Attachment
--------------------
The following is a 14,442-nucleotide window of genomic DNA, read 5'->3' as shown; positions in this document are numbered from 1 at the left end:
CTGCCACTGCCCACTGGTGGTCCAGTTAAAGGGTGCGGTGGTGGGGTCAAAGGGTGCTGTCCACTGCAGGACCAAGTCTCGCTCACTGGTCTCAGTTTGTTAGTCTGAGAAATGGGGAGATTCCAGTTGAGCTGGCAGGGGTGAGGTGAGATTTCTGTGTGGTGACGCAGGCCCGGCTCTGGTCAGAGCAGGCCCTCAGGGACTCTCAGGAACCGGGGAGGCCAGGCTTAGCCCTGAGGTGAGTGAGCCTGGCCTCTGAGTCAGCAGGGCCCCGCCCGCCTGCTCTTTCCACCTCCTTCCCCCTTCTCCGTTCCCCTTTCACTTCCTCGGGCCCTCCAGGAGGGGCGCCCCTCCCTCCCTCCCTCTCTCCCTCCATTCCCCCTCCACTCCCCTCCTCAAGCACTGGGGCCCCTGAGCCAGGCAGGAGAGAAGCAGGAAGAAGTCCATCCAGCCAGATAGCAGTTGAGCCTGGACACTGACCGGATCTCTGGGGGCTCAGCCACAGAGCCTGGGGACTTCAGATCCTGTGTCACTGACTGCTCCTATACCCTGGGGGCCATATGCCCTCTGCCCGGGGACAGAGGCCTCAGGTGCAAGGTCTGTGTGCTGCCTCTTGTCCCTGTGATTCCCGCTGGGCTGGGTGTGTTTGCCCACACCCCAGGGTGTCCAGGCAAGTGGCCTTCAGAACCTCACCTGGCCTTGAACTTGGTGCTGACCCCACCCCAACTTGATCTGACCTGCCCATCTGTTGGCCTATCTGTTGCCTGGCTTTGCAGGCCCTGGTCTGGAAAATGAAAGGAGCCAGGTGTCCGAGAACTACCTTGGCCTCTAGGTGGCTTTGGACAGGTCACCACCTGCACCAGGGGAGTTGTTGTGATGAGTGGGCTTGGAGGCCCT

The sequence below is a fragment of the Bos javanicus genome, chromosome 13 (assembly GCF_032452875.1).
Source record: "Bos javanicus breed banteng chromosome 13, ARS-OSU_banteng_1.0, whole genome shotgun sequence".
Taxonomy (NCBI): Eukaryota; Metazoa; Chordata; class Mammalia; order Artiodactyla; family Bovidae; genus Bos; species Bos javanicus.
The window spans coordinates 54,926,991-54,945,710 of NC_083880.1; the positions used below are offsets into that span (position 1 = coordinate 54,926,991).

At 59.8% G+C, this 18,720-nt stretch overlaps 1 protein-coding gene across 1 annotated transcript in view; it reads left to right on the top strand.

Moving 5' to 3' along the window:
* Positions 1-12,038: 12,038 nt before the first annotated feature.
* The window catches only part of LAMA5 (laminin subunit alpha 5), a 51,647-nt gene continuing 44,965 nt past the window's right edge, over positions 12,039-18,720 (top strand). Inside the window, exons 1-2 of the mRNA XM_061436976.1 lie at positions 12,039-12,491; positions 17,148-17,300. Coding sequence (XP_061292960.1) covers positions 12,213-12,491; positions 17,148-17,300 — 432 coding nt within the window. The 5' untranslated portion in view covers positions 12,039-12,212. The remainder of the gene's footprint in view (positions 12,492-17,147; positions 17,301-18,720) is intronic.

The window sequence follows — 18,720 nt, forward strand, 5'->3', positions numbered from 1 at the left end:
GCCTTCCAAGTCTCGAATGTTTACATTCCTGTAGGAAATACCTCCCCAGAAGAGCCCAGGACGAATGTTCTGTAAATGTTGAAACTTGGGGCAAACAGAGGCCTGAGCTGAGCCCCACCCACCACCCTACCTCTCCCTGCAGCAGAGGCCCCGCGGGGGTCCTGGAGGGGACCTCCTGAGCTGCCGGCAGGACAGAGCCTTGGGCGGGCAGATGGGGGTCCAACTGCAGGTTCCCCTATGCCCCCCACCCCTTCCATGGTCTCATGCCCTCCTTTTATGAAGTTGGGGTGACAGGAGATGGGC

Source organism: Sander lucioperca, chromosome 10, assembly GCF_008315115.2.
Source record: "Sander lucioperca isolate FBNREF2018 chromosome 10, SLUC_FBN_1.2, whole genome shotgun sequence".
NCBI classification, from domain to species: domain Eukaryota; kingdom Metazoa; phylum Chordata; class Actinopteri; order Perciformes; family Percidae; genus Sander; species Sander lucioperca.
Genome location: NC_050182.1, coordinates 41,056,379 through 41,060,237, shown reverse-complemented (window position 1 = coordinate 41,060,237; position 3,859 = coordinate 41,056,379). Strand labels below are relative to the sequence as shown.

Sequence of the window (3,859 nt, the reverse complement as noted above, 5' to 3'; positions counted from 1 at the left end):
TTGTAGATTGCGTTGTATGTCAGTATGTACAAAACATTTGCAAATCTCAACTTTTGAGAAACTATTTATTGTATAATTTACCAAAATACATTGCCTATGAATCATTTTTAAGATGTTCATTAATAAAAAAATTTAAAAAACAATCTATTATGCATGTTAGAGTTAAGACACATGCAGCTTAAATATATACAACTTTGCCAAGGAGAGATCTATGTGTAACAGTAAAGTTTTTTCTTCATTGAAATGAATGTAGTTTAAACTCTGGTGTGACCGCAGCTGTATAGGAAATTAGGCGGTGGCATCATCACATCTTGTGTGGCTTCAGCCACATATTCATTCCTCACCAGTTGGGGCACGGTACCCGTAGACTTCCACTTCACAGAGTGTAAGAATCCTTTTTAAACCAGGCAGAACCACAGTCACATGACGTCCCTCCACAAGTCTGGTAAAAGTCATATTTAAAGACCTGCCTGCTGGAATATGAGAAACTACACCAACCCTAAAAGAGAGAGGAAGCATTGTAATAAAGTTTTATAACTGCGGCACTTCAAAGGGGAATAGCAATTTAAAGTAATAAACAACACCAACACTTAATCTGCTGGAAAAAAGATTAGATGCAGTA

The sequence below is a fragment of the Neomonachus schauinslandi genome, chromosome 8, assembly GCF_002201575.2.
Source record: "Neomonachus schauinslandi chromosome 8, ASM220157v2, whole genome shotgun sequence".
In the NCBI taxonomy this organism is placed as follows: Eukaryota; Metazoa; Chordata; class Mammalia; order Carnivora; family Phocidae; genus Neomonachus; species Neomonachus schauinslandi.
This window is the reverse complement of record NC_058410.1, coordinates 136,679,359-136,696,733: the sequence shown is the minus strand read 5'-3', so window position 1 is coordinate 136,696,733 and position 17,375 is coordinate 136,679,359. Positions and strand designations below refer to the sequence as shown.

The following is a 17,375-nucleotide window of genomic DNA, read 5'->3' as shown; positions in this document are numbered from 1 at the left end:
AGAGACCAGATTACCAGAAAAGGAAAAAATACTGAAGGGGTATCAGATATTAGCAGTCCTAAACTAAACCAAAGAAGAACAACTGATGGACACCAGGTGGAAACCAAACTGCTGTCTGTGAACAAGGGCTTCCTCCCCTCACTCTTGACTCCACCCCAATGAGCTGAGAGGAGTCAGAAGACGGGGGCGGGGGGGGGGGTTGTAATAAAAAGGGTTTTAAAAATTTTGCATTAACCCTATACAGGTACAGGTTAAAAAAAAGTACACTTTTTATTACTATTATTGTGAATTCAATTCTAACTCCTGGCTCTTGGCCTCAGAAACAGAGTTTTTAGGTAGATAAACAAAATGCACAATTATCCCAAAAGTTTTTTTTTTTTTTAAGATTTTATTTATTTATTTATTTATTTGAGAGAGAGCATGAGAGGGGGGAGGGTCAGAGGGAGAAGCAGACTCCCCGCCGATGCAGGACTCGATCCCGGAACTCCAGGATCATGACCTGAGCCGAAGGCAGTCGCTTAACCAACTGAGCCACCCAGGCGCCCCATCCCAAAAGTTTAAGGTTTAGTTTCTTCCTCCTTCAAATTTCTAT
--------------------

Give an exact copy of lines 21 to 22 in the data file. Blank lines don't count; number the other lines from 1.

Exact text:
In the NCBI taxonomy this organism is placed as follows: Eukaryota; Metazoa; Chordata; class Mammalia; order Carnivora; family Phocidae; genus Neomonachus; species Neomonachus schauinslandi.
This window is the reverse complement of record NC_058410.1, coordinates 136,679,359-136,696,733: the sequence shown is the minus strand read 5'-3', so window position 1 is coordinate 136,696,733 and position 17,375 is coordinate 136,679,359. Positions and strand designations below refer to the sequence as shown.